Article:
Cool Soul/Pop From Hawaii: It's an unusual thing when an album hits you straight out of the blue and it's actually good; it's extra special when such a record has as high a batting average as this one does. Anuhea was born Rylee Anuheake'alaokalokelani Jenkins on the island of Maui, and she wrote or co-wrote all the songs on this, her debut album. Many of the tracks are straight ahead soul/pop like the above song. She set two of them to a bumpin' reggae beat. Three more have an ear friendly mix of acoustic guitar and keyboards, like the beautifully written I Just Want You Around. There's a track called Barista by Day which might hold some clue to her day job. Her voice is appealingly soulful; the closest comparison would be Joss Stone, but I think Anuhea has better material and her vocals sound natural and effortless.

10. Ruthie Foster - The Truth According to Ruthie Foster

Listen to I Really Love You


I Didn't Know They Still Made Records Like This: Sounding like a cross between Bonnie Raitt and Shemekia Copeland (the name Aretha also comes to mind), Ruthie Foster has made a great blues album that could just as easily pass for a singer-songwriter record. In addition to writing half the songs, Ruthie played both electric and acoustic guitars, and the Wurlitzer electric piano. Robben Ford guests on electric guitar. There's some great sounding slow blues, some full-on blues, some acoustic blues, and even some blues with a reggae beat (play song above). With great songs mixing blues and rock with Ruthie’s super soulful vocals, and excellent musicianship at every position, the awesome old school production may leave you thinking 'I didn’t know they still made records like this.'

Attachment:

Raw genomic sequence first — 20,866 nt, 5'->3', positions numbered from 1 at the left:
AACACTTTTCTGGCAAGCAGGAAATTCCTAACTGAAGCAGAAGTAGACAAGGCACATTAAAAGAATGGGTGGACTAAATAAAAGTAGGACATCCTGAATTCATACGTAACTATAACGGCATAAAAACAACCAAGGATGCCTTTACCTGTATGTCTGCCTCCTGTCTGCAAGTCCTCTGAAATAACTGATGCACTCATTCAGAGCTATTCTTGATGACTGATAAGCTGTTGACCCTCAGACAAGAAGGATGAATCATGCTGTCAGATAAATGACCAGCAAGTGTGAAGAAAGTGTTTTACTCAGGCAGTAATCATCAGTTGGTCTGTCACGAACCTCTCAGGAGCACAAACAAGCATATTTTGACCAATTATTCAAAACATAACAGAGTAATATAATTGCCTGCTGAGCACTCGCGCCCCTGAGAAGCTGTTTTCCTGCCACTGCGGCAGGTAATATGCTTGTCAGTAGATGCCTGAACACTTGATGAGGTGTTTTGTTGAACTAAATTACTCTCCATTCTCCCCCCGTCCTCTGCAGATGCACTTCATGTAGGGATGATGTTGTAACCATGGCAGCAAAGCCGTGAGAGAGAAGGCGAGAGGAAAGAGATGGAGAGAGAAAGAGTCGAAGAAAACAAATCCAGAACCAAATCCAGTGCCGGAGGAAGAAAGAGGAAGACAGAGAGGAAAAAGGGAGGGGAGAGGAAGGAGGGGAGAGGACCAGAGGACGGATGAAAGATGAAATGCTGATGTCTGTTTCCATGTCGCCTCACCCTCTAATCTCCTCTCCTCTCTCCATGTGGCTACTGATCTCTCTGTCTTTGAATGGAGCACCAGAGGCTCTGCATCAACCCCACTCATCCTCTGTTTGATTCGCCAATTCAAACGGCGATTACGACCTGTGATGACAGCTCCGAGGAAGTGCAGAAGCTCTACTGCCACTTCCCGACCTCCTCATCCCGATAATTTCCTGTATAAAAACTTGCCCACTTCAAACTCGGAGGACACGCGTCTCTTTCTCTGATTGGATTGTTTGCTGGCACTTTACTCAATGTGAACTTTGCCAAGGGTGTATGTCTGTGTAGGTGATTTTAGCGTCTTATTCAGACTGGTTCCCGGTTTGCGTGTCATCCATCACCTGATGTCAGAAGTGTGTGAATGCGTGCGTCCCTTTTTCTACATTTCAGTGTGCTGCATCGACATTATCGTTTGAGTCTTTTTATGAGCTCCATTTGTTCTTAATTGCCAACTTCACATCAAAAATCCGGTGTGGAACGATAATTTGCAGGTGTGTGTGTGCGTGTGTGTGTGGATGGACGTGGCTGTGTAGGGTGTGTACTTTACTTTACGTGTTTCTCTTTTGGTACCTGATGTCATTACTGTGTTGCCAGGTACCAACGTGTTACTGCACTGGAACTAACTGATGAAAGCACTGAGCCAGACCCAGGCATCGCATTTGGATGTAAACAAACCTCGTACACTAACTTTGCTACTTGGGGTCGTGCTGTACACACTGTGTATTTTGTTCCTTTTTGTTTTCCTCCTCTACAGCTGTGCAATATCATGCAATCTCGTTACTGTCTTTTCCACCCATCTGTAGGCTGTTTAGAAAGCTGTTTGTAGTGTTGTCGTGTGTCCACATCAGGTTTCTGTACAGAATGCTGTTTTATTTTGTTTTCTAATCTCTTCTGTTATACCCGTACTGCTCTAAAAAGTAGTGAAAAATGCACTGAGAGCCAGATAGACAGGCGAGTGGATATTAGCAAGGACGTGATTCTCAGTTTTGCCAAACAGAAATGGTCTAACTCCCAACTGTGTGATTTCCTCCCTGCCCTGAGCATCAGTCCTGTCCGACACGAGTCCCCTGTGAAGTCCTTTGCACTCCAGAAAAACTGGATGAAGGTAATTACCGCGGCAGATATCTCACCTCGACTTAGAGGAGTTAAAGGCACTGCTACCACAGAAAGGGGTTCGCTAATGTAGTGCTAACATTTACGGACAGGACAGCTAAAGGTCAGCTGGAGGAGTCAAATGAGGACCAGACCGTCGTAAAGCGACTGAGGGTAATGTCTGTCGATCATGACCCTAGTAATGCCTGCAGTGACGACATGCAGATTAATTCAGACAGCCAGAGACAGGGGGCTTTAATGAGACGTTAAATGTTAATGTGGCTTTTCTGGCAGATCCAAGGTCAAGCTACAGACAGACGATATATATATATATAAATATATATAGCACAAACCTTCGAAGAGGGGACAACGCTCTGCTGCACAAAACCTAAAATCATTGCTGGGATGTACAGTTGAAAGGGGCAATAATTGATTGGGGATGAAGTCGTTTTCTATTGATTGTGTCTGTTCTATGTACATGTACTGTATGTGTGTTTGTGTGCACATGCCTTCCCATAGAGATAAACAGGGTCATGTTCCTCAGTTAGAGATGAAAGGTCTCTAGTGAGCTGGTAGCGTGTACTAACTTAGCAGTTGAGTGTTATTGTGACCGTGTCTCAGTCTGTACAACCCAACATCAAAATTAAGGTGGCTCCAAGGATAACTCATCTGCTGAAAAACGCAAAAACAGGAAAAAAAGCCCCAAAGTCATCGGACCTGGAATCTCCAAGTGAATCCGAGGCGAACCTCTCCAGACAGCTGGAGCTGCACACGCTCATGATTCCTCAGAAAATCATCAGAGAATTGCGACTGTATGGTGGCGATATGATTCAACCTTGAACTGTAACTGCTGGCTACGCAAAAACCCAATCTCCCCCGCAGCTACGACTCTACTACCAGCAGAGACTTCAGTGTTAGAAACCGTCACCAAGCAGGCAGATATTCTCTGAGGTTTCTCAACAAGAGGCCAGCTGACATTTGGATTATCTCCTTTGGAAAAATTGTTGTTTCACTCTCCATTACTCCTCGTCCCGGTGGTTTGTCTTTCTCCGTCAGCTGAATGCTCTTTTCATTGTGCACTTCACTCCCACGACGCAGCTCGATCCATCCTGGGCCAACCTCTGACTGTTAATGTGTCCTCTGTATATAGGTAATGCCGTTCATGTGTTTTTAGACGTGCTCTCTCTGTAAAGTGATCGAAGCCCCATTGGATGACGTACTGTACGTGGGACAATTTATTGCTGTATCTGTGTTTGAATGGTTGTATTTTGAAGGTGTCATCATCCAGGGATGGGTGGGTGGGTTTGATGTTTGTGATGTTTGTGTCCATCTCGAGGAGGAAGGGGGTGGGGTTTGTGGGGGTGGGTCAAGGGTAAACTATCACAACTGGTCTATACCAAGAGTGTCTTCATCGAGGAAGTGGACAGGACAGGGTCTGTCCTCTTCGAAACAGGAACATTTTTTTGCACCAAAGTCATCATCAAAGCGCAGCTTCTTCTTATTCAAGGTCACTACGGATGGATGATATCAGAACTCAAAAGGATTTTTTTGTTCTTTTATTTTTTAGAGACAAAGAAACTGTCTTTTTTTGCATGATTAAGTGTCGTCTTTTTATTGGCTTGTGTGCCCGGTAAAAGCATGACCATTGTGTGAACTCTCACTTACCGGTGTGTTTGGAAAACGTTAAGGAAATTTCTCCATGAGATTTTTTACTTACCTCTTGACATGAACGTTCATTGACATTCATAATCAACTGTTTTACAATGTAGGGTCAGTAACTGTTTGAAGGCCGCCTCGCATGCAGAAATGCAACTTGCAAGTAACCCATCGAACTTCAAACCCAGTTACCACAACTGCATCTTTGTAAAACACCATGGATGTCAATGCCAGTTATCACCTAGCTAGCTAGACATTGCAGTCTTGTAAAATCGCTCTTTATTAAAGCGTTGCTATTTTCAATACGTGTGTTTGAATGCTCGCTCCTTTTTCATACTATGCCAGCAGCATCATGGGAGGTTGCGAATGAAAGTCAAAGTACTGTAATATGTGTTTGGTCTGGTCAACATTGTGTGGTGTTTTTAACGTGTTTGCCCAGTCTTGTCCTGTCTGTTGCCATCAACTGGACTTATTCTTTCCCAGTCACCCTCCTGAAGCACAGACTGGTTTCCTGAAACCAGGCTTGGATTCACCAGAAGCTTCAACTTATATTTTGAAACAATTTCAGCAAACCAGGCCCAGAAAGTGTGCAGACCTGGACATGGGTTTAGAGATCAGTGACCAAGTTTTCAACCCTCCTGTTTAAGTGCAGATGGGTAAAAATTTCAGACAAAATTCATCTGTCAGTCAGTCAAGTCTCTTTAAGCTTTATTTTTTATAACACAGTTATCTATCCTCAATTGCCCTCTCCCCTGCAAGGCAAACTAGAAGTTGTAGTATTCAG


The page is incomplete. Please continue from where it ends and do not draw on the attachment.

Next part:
I can never stop at just ten, so here's five more.

11. Elizabeth and the Catapult - Taller Children

Listen to Right Next to You


Quirky Charm: After several years of playing New York clubs like Rockwood Music Hall, The Living Room, and Joe's Pub, and often playing to capacity crowds, Elizabeth and the Catapult got their big break and signed with Verve Forecast. Taller Children is their major label debut. The album begins with Momma's Boy which has all the quirky charm that their New York faithful have come to know and love (if you want a girl to be your mother, go find another, go find another one). All the songs on Taller Children are originals and feature the signature songwriting of Elizabeth Ziman and band, as well as Elizabeth's appealing voice. Right Next to You and Golden Ink are especially beautiful and memorable songs. Speaking of memorable, I saw these guys play Joe's Pub on Halloween last year and they all came out in costumes from the movie A Clockwork Orange; that's a performance I'll not soon forget.